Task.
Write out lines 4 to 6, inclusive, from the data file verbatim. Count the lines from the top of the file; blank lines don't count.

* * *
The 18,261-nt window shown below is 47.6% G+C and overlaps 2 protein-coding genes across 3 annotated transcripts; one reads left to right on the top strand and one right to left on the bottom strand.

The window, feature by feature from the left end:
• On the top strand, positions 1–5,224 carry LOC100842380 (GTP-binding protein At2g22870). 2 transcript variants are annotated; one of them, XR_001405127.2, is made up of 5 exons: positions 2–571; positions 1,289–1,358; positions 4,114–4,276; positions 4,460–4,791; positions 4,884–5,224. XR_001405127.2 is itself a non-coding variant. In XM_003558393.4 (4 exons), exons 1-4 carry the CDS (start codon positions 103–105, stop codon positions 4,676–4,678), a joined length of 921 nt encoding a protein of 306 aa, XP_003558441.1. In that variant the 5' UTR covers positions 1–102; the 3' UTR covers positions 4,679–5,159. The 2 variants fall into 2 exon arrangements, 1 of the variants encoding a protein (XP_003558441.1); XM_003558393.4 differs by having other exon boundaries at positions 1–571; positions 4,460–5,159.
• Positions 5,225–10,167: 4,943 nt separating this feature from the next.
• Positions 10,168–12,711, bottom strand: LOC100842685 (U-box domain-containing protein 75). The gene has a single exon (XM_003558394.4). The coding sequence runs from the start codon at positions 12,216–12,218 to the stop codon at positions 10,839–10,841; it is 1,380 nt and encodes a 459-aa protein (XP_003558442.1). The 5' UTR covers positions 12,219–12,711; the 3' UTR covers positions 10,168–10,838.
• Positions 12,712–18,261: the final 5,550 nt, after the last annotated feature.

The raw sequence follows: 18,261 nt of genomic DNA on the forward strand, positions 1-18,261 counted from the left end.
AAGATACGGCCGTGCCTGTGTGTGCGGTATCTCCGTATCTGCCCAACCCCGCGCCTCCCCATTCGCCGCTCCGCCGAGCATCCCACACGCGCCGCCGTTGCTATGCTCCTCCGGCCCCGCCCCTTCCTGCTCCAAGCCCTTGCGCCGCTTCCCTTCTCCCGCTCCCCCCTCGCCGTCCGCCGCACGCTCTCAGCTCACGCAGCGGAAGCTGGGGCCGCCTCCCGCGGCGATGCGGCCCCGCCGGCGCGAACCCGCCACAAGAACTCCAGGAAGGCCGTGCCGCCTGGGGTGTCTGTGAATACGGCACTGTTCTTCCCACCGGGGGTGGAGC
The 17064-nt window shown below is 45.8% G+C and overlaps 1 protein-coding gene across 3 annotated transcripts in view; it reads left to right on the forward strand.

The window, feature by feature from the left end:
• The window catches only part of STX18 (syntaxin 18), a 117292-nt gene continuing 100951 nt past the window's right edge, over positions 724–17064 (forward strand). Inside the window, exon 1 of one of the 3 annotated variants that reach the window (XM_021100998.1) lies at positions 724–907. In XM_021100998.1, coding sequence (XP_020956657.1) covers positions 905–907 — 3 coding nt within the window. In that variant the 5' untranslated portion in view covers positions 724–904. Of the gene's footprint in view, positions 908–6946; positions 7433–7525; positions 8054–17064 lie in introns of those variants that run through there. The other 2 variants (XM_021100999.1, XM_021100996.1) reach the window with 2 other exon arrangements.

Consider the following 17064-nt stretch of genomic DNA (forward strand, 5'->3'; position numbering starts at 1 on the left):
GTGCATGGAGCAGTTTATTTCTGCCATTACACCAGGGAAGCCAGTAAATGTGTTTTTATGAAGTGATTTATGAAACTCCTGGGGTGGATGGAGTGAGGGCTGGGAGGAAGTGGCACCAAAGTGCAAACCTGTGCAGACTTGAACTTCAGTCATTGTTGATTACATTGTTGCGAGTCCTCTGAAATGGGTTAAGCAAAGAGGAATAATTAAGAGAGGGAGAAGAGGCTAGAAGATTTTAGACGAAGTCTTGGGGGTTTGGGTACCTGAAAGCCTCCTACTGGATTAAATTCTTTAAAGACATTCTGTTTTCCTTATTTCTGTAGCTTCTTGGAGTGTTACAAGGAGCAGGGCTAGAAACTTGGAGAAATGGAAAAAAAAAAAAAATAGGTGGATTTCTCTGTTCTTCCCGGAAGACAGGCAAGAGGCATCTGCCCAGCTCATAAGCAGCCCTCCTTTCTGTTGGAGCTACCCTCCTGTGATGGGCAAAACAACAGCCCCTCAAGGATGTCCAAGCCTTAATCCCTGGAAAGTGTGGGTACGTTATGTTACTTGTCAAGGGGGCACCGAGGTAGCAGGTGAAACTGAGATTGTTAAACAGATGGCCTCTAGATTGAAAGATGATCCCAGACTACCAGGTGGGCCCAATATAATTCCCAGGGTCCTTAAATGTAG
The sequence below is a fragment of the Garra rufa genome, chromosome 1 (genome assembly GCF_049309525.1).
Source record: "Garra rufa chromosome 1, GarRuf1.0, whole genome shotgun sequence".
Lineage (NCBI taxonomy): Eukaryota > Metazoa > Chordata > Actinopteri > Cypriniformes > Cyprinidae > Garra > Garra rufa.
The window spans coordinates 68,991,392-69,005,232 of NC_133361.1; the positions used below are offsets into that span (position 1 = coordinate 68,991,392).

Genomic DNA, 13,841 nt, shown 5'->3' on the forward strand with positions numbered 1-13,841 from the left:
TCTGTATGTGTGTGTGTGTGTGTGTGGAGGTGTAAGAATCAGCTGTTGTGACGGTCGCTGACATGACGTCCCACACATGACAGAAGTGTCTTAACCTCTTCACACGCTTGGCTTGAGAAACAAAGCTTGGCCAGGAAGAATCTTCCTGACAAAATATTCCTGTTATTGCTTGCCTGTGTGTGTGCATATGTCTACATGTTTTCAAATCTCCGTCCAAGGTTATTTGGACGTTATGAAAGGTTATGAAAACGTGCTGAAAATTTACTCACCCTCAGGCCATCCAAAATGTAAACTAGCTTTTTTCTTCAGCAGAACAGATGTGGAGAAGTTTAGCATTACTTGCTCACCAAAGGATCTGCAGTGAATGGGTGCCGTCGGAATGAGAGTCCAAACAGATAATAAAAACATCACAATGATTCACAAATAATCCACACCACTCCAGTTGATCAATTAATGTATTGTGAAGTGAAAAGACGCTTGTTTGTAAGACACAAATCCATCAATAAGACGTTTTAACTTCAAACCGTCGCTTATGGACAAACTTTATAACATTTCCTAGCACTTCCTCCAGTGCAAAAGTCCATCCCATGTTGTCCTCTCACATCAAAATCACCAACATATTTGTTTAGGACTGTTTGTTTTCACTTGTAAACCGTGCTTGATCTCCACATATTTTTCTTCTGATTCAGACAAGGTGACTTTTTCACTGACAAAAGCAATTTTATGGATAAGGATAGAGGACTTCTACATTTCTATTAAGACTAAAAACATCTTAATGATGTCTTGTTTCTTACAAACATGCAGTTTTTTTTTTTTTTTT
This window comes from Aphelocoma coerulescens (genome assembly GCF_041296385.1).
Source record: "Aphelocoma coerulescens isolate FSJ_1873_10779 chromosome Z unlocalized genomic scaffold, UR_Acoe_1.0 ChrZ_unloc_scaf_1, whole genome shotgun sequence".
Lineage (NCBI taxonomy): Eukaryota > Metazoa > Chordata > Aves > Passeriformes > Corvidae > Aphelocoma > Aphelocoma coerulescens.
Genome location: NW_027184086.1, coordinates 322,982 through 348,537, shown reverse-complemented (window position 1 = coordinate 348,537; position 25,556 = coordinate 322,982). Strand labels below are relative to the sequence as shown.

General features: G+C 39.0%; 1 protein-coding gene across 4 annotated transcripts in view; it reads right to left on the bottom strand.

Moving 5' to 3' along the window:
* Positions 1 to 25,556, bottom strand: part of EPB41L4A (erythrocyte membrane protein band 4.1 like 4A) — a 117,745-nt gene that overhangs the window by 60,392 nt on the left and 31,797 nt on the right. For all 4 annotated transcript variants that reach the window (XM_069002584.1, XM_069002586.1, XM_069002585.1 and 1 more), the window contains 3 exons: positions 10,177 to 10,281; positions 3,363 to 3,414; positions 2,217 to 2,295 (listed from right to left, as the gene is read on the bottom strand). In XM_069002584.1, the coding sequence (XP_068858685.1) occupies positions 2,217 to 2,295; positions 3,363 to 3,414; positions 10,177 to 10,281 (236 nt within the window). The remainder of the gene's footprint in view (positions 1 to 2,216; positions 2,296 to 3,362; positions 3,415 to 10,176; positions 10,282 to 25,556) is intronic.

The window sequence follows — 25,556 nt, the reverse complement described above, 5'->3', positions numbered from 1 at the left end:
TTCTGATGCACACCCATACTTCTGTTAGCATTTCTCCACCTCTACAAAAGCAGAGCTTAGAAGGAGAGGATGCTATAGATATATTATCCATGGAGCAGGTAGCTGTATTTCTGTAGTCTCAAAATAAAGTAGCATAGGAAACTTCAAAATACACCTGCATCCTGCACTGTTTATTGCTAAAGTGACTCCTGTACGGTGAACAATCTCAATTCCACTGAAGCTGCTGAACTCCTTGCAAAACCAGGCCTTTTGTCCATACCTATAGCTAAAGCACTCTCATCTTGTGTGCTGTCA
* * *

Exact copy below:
• Positions 5,225–10,167: 4,943 nt separating this feature from the next.
• Positions 10,168–12,711, bottom strand: LOC100842685 (U-box domain-containing protein 75). The gene has a single exon (XM_003558394.4). The coding sequence runs from the start codon at positions 12,216–12,218 to the stop codon at positions 10,839–10,841; it is 1,380 nt and encodes a 459-aa protein (XP_003558442.1). The 5' UTR covers positions 12,219–12,711; the 3' UTR covers positions 10,168–10,838.
• Positions 12,712–18,261: the final 5,550 nt, after the last annotated feature.